Early today I was answering an email about how I had gone into teaching. A friend from high school never imagined me teaching. I found that interesting because since I was twelve I have been teaching be it swimming lessons, boy scouts etc. As a parent we are always teaching. I started with Henry David Thoreau in that he was a teacher but he walked away from teaching to be a better teacher. Thoreau left to become a learner. He sought knowledge; he craved new ideas and thoughts. Everything about him was a classroom.

“Yet, hermit and stoic as he was, he was really fond of sympathy, and threw himself heartily and childlike into the company of young people whom he loved, and whom he delighted to entertain, as he only could, with the varied and endless anecdotes of his experiences by field and river: and he was always ready to lead a huckleberry-party or a search for chestnuts or grapes. Talking, one day, of a public discourse, Henry remarked that whatever succeeded with the audience was bad.” Ralph Waldo Emerson

In my email this morning my friend wrote about teaching should be fun and how for many years her fellow teachers thought her methods were different. Often I have other teachers wonder at what I do with students and how and why. But they learn and they ask questions. I was looking back earlier to why I chose teaching. Initially it was because of a Biology teacher I had in tenth grade. I wandered away from direct teaching into publishing of training materials for twenty three years and came back. Often I find myself using the statement I am where I need to be at this moment. My pathway has led me to this spot. Soon we will have a day of thanksgiving of holiday family and friends. So often within the constraints of life we find times of sorrow. Please be aware that around you and near by someone may be suffering as we celebrate offer a hand, a shoulder a thought and please keep all in harms way on your mind and in your hearts and to borrow from a veteran and friend from an email many months back and with veterans day a few days away and still very applicable today.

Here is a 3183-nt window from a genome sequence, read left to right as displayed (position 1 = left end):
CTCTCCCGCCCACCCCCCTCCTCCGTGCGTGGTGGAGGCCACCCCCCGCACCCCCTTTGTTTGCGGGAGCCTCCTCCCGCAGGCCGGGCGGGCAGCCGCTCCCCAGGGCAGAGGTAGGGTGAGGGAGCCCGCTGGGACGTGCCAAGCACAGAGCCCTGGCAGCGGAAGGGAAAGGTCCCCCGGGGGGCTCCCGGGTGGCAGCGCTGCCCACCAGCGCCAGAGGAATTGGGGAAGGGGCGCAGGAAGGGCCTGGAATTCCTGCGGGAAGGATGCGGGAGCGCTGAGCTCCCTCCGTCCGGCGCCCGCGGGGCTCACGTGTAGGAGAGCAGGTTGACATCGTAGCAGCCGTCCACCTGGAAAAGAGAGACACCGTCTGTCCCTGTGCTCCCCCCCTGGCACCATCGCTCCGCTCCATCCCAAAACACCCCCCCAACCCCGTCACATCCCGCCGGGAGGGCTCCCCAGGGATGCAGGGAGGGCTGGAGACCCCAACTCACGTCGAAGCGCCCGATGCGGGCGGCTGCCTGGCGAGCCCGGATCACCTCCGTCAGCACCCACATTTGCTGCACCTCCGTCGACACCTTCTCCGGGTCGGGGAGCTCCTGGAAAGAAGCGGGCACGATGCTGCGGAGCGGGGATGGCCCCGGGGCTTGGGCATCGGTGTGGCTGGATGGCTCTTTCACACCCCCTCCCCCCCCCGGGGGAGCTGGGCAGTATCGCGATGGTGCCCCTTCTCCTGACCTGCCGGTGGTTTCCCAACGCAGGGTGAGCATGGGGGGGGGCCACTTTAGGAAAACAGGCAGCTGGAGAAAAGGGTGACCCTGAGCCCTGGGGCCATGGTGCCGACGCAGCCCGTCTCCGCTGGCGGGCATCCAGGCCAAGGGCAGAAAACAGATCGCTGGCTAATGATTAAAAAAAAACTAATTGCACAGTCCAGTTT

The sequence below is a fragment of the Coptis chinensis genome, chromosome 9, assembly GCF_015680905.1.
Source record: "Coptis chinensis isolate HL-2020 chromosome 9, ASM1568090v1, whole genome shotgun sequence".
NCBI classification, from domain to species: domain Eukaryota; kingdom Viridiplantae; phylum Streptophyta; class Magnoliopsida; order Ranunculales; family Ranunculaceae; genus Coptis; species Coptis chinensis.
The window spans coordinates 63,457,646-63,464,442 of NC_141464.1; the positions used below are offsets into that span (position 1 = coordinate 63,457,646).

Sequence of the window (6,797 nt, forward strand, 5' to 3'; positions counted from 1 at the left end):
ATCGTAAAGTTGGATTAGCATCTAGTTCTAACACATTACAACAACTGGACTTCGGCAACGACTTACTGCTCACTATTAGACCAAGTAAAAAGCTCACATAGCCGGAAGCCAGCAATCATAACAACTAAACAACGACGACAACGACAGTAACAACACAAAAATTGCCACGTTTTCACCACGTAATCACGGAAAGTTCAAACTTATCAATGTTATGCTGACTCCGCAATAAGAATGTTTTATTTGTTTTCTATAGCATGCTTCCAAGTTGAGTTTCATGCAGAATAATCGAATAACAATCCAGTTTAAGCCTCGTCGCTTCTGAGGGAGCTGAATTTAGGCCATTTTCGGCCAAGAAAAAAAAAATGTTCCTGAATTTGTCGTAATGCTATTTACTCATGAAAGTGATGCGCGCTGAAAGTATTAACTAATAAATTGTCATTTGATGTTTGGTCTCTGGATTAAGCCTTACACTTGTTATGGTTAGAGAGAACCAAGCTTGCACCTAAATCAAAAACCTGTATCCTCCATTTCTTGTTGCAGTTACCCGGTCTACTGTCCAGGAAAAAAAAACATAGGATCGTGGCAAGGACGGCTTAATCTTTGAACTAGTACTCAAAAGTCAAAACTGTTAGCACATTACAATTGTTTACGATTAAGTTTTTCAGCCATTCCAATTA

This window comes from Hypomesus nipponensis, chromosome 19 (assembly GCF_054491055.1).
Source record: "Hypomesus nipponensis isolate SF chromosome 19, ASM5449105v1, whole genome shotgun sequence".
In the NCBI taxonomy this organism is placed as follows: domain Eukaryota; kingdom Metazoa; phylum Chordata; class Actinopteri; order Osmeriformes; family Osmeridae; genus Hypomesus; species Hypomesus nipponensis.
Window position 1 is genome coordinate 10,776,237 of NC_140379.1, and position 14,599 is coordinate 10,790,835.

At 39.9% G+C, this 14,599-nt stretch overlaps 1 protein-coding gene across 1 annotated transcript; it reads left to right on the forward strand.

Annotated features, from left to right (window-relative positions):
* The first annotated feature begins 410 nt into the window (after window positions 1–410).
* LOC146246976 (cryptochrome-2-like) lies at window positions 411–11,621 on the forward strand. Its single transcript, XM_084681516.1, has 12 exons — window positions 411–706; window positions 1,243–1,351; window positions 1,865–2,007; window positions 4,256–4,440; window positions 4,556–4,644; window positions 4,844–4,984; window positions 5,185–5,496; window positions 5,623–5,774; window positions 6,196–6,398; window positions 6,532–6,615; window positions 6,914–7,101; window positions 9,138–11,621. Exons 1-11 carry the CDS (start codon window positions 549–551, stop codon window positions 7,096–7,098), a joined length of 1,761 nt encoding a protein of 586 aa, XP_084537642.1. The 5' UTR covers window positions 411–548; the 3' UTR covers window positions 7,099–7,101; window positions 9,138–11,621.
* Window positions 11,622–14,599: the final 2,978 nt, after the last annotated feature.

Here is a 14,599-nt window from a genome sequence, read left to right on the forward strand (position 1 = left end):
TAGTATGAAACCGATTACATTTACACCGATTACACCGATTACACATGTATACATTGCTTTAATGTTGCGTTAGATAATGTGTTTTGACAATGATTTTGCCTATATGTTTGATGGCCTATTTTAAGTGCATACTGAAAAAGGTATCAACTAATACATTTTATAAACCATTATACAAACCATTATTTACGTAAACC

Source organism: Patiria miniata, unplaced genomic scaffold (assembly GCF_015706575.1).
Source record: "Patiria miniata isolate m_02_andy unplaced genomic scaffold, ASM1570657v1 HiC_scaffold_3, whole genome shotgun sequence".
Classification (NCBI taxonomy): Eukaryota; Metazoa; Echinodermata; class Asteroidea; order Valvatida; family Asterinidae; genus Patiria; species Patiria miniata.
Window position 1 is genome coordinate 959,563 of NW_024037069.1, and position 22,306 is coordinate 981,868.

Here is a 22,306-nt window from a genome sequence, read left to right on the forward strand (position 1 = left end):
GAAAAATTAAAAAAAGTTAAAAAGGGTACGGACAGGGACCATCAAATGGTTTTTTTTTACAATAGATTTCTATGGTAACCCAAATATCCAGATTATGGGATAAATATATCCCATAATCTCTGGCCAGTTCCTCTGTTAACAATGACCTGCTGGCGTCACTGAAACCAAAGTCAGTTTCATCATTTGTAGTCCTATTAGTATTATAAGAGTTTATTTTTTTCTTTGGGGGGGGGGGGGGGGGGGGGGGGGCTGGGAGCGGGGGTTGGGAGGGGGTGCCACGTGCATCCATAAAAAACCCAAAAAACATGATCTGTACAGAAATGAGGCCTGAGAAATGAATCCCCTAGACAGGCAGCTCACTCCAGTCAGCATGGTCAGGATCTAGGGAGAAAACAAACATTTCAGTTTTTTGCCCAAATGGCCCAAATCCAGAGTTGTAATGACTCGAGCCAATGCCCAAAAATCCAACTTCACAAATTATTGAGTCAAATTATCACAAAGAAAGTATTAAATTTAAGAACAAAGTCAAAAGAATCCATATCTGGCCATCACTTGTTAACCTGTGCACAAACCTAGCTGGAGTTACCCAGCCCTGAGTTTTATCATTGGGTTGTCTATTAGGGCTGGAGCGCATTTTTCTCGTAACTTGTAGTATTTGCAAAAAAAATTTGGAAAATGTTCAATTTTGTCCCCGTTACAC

“Please remember the sons and daughters in far away lands, for once we were them” Reah Wallace, retired Navy

A new dawn coming a new day and a new reality – who knows for sure – peace –

Education often draws from the NOW

Bird Droppings October 27, 2010
Education often draws from NOW

Several days ago a teacher offered to me a book on curriculum or so she said “Dumbing down of America” by Dr. Samuel Blumenfeld. It has been a few months since I picked this book off the shelf while reading various books at Barnes and Noble as I do so often. This book literally is about the dumbing down of America, pointing out all the faults in the educational system and how we are in worse shape than 100 years ago. The book is advocating home schooling and alternatives to public education and a public school teacher offered this book to me which I find amazing. Maybe my general demeanor as sort of on the other end of the scale politically did not get through to well. However as I think back 100 years ago not all children were educated in public school.
Many kids were living at home or in rural situations where education was not even considered. Mandatory education was still being worked on as late as 1974. In 1972 in Macon Georgia as a part of the work I was doing involving disabled students we found 284 children who had never been in school in less than 60 days. All were disabled and were not required at that time to attend school and in reality most had no place they could go. Now all children are educated in the United States or have the right to free and public education.
As I researched today and found many articles opposing today’s educational systems all of which had a basis in religion and morality. Interestingly enough Outcome based education was condemned and accused of causing all the ills of mankind and John Dewey was the originator and cause of educational dysfunction. These educators against outcome based education were preaching content simply having the right answers. Sort of take a test and all is well and teachers nation wide are complaining about teaching to the test and not to what students need to get on in life or into college. Much of the thanks can go to according to many teachers the No Child Left Behind legislation which is our national educational program. Over two years ago I had written a Dropping and am borrowing a paragraph or two from that particular day.

“The man who can make hard things easy is the educator.” Ralph Waldo Emerson

I recently watched a young man struggle with an equation in his math class homework. He asked me for help and without asking exactly what he needed help with I answered X=3 and was told I was wrong even though the answer was right. How could I answer without solving the equation was his question? I wasn’t thinking about math at the time and since we were working on essays about “how teachers could teach better” and he alone in the class was finished, he was catching up on homework, which was math. I apologized for answering not realizing he needed a solution as well. It really wasn’t about the answer; it was how to get to the answer.